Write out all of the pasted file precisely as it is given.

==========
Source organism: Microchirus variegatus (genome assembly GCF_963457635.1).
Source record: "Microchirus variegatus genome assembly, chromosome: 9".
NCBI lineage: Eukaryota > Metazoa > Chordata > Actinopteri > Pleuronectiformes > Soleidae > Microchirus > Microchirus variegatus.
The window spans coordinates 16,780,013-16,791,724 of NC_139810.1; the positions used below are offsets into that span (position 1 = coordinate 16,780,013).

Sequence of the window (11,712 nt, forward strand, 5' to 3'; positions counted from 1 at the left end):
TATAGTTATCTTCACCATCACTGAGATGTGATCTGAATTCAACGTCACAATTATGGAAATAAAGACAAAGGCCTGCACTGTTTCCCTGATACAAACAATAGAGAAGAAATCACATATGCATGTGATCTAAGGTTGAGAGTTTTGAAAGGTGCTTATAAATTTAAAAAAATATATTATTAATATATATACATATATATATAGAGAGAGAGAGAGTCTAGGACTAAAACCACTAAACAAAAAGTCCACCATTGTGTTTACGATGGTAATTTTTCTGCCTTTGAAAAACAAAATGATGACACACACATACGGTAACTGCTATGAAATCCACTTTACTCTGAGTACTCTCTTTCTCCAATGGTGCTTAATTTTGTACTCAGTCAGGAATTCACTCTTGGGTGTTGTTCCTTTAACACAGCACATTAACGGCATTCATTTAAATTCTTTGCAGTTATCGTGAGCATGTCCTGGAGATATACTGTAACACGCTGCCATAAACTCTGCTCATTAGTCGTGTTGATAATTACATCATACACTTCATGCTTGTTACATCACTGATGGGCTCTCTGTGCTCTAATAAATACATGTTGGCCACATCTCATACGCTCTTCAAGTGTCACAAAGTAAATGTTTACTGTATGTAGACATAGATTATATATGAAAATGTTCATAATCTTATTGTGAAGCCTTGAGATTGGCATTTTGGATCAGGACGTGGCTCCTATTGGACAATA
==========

Source organism: Microchirus variegatus (genome assembly GCF_963457635.1).
Source record: "Microchirus variegatus genome assembly, chromosome: 9".
NCBI lineage: Eukaryota > Metazoa > Chordata > Actinopteri > Pleuronectiformes > Soleidae > Microchirus > Microchirus variegatus.
The window spans coordinates 16,780,013-16,791,724 of NC_139810.1; the positions used below are offsets into that span (position 1 = coordinate 16,780,013).

Sequence of the window (11,712 nt, forward strand, 5' to 3'; positions counted from 1 at the left end):
TATAGTTATCTTCACCATCACTGAGATGTGATCTGAATTCAACGTCACAATTATGGAAATAAAGACAAAGGCCTGCACTGTTTCCCTGATACAAACAATAGAGAAGAAATCACATATGCATGTGATCTAAGGTTGAGAGTTTTGAAAGGTGCTTATAAATTTAAAAAAATATATTATTAATATATATACATATATATATAGAGAGAGAGAGAGTCTAGGACTAAAACCACTAAACAAAAAGTCCACCATTGTGTTTACGATGGTAATTTTTCTGCCTTTGAAAAACAAAATGATGACACACACATACGGTAACTGCTATGAAATCCACTTTACTCTGAGTACTCTCTTTCTCCAATGGTGCTTAATTTTGTACTCAGTCAGGAATTCACTCTTGGGTGTTGTTCCTTTAACACAGCACATTAACGGCATTCATTTAAATTCTTTGCAGTTATCGTGAGCATGTCCTGGAGATATACTGTAACACGCTGCCATAAACTCTGCTCATTAGTCGTGTTGATAATTACATCATACACTTCATGCTTGTTACATCACTGATGGGCTCTCTGTGCTCTAATAAATACATGTTGGCCACATCTCATACGCTCTTCAAGTGTCACAAAGTAAATGTTTACTGTATGTAGACATAGATTATATATGAAAATGTTCATAATCTTATTGTGAAGCCTTGAGATTGGCATTTTGGATCAGGACGTGGCTCCTATTGGACAATA